Decision making about pre-medication to children.
2008 (English)In: Child Care Health and Development, ISSN 0305-1862, E-ISSN 1365-2214, Vol. 34, no 6, 713-720 p.Article in journal (Refereed) Published
Background: Inviting the child to participate in medical decisions regarding common medical procedures might influence the child's behaviour during the procedures. We wanted to study nurse decision-making communication regarding pre-medication before ear, nose and throat (ENT) surgery.
Method: In total, 102 children (3-6 years) signed for ENT surgery were video-filmed during the pre-medication process. The nurse decision-making communication was identified, transcribed and grouped in six main categories dependent on the level of participation (self-determination, compromise, negotiation, questioning, information, lack of communication). Associations between child factors (age, gender, verbal communication and non-verbal communication) and different nurse decision-making communication were studied. Associations between the decision-making communication and verbal hesitation and/or the child's compliance in taking pre-medication were also studied.
Results: Totally, information was the most frequently used category of decision making communication followed by negotiation and questioning. To the children showing signs of shyness, the nurse used more negotiation, questions and self-determination communication and less information. The nurse used more compromise, negotiation and gave less information to children with less compliance. No specific type of nurse decision-making communication was associated with verbal hesitation. The most important predictors for verbal hesitation were none or hesitant eye contact with nurse (OR = 4.5) and placement nearby or in parent's lap (OR = 4.7). Predictors for less compliance in taking pre-medication were verbal hesitation from the child (OR = 22.7) and children who did not give any verbal answer to nurse initial questions (OR = 5.5).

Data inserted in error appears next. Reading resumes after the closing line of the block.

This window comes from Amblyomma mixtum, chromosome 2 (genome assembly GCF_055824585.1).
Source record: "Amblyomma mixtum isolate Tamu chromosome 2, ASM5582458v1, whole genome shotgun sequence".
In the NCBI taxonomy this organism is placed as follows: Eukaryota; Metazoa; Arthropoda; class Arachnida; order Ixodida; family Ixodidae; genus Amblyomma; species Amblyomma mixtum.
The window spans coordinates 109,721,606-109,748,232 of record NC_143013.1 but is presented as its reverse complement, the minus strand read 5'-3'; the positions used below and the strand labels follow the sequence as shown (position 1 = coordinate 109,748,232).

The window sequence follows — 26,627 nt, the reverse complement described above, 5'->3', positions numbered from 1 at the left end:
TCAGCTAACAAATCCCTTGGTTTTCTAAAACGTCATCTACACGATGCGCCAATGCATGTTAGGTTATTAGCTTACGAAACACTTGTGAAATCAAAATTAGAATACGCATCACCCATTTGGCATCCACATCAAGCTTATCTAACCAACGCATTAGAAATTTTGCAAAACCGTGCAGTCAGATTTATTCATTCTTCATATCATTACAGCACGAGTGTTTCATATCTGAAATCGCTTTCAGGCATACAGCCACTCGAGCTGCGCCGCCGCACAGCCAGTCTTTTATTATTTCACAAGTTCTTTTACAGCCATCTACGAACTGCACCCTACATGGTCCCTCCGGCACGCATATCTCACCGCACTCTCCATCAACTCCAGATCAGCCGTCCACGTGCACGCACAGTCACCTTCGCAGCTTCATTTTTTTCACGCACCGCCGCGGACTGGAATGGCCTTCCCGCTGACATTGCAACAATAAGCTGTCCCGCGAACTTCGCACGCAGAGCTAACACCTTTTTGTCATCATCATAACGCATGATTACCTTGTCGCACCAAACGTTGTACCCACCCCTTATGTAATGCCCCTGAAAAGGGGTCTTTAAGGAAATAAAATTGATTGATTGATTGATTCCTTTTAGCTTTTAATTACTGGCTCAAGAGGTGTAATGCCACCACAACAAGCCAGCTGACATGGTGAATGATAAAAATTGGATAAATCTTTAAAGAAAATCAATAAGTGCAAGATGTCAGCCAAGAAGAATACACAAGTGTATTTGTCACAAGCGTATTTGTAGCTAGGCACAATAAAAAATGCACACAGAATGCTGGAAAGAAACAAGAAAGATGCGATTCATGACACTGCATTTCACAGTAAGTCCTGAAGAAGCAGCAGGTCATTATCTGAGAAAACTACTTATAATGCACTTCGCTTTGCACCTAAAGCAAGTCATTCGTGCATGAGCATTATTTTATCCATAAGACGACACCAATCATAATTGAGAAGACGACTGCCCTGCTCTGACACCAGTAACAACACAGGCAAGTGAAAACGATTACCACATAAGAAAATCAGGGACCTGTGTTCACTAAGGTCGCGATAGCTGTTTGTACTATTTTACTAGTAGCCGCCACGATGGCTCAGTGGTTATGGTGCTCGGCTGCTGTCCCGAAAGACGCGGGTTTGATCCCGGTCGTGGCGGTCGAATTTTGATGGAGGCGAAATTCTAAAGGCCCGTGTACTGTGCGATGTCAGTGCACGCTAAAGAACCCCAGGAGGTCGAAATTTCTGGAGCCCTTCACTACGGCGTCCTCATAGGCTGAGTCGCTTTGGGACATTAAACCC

Conclusion: Decision-making communication could not predict the child's compliance during pre-medication. Although negotiation, questioning and self-determination communication were associated with more unwillingness to take pre-medication. More knowledge is needed about communication to children in medical settings and how it influences the child's behaviours.
Place, publisher, year, edition, pages
WileyInterScience , 2008. Vol. 34, no 6, 713-720 p.
Anaesthesia premedication, children, compliance, decision-making communication
Medical and Health Sciences
IdentifiersURN: urn:nbn:se:liu:diva-17363DOI: 10.1111/j.1365-2214.2008.00853.xPubMedID: 18959568OAI: oai:DiVA.org:liu-17363DiVA: diva2:208828